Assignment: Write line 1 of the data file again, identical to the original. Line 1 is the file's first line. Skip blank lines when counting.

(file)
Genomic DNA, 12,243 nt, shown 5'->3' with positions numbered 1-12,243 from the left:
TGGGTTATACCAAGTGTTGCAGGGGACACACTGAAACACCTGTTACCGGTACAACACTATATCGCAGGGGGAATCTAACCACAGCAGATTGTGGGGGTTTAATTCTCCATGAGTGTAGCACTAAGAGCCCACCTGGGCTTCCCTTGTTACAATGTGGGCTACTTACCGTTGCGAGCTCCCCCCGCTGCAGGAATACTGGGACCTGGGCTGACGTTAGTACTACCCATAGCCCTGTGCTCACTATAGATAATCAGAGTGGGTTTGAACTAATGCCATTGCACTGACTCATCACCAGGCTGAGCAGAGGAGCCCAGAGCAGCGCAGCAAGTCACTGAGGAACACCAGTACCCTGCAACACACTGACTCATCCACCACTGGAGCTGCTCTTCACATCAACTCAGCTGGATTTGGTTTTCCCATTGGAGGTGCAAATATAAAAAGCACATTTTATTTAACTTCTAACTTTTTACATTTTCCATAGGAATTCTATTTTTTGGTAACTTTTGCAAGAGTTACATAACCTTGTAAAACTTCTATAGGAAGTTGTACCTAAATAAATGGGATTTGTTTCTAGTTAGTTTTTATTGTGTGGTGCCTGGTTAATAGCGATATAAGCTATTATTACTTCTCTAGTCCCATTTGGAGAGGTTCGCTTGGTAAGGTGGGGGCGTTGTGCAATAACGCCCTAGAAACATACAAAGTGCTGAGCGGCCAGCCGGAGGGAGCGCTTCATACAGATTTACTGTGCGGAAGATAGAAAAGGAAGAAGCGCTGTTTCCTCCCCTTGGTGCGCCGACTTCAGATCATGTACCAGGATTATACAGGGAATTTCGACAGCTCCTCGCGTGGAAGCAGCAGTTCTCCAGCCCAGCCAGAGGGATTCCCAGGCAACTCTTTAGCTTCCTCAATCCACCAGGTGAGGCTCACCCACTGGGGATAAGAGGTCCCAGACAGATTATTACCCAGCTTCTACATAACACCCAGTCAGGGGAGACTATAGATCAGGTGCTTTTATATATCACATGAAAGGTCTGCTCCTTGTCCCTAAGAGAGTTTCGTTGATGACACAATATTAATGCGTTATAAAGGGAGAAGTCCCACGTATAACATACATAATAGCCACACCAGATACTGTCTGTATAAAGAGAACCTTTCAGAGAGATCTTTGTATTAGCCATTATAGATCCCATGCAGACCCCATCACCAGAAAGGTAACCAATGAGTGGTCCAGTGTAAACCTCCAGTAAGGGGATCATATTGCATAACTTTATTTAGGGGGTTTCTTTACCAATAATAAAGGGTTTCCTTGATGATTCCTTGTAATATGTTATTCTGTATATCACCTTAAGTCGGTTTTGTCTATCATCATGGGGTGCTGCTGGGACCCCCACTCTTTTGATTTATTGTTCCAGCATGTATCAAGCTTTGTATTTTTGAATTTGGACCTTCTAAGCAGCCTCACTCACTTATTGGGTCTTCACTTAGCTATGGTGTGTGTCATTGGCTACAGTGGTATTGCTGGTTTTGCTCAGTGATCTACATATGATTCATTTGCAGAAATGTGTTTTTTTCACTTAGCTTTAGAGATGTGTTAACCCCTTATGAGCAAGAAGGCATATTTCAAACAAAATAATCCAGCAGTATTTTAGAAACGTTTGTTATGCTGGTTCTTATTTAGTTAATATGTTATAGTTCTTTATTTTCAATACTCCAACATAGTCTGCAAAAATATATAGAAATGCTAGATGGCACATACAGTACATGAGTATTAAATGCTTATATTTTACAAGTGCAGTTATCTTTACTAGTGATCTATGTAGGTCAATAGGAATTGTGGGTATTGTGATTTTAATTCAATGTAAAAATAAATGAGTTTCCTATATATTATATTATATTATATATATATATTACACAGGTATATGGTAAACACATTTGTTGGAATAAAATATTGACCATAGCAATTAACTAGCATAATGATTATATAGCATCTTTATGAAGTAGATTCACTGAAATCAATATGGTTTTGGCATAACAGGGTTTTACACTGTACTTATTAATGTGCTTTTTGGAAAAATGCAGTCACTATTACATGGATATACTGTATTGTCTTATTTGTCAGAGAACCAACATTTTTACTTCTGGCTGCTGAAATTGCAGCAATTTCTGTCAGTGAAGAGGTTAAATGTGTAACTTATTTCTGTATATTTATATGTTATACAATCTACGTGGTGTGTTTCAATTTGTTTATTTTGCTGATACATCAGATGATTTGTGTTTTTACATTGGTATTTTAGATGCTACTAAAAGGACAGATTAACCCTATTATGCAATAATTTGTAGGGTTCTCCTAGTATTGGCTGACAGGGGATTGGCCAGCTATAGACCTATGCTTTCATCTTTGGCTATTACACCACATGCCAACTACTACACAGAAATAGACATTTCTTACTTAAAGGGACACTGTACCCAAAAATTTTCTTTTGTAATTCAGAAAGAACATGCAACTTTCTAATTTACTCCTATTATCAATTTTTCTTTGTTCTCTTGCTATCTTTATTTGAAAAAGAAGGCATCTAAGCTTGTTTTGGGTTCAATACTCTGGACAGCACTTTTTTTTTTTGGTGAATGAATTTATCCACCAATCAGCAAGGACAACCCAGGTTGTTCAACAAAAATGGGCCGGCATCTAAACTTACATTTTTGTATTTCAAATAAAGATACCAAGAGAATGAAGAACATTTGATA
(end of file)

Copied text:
Genomic DNA, 12,243 nt, shown 5'->3' with positions numbered 1-12,243 from the left: